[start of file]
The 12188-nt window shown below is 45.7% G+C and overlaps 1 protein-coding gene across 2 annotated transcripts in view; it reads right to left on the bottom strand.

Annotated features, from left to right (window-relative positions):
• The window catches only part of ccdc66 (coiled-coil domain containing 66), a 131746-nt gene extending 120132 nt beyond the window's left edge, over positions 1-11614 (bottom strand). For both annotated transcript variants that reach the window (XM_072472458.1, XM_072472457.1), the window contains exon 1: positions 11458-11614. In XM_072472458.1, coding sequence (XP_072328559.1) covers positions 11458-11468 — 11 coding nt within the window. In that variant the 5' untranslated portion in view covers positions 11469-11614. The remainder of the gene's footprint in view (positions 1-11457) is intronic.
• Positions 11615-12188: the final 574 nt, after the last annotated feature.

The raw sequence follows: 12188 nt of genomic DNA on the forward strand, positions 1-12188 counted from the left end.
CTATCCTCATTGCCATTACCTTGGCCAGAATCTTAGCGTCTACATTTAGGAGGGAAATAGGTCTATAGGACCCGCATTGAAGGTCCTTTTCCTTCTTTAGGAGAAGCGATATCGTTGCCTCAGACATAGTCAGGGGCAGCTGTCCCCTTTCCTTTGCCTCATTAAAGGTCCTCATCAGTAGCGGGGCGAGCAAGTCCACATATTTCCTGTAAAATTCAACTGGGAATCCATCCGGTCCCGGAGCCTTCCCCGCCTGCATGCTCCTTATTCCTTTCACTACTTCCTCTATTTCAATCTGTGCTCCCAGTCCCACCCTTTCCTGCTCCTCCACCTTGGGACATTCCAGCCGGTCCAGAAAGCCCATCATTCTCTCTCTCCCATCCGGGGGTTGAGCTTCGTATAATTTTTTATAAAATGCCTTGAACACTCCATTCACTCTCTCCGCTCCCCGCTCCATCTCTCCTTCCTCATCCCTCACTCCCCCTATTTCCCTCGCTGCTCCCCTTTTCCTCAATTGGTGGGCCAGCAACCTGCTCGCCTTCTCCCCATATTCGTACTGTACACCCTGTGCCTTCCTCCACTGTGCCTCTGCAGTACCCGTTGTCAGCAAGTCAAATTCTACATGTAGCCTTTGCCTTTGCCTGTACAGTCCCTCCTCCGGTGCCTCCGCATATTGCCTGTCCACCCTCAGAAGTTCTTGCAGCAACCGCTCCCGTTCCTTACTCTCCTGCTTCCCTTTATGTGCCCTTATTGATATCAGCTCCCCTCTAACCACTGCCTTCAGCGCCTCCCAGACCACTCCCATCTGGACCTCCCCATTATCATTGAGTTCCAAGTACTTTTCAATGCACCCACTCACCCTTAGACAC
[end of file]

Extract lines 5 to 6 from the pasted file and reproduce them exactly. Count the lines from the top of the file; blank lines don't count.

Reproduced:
The raw sequence follows: 12188 nt of genomic DNA on the forward strand, positions 1-12188 counted from the left end.
CTATCCTCATTGCCATTACCTTGGCCAGAATCTTAGCGTCTACATTTAGGAGGGAAATAGGTCTATAGGACCCGCATTGAAGGTCCTTTTCCTTCTTTAGGAGAAGCGATATCGTTGCCTCAGACATAGTCAGGGGCAGCTGTCCCCTTTCCTTTGCCTCATTAAAGGTCCTCATCAGTAGCGGGGCGAGCAAGTCCACATATTTCCTGTAAAATTCAACTGGGAATCCATCCGGTCCCGGAGCCTTCCCCGCCTGCATGCTCCTTATTCCTTTCACTACTTCCTCTATTTCAATCTGTGCTCCCAGTCCCACCCTTTCCTGCTCCTCCACCTTGGGACATTCCAGCCGGTCCAGAAAGCCCATCATTCTCTCTCTCCCATCCGGGGGTTGAGCTTCGTATAATTTTTTATAAAATGCCTTGAACACTCCATTCACTCTCTCCGCTCCCCGCTCCATCTCTCCTTCCTCATCCCTCACTCCCCCTATTTCCCTCGCTGCTCCCCTTTTCCTCAATTGGTGGGCCAGCAACCTGCTCGCCTTCTCCCCATATTCGTACTGTACACCCTGTGCCTTCCTCCACTGTGCCTCTGCAGTACCCGTTGTCAGCAAGTCAAATTCTACATGTAGCCTTTGCCTTTGCCTGTACAGTCCCTCCTCCGGTGCCTCCGCATATTGCCTGTCCACCCTCAGAAGTTCTTGCAGCAACCGCTCCCGTTCCTTACTCTCCTGCTTCCCTTTATGTGCCCTTATTGATATCAGCTCCCCTCTAACCACTGCCTTCAGCGCCTCCCAGACCACTCCCATCTGGACCTCCCCATTATCATTGAGTTCCAAGTACTTTTCAATGCACCCACTCACCCTTAGACAC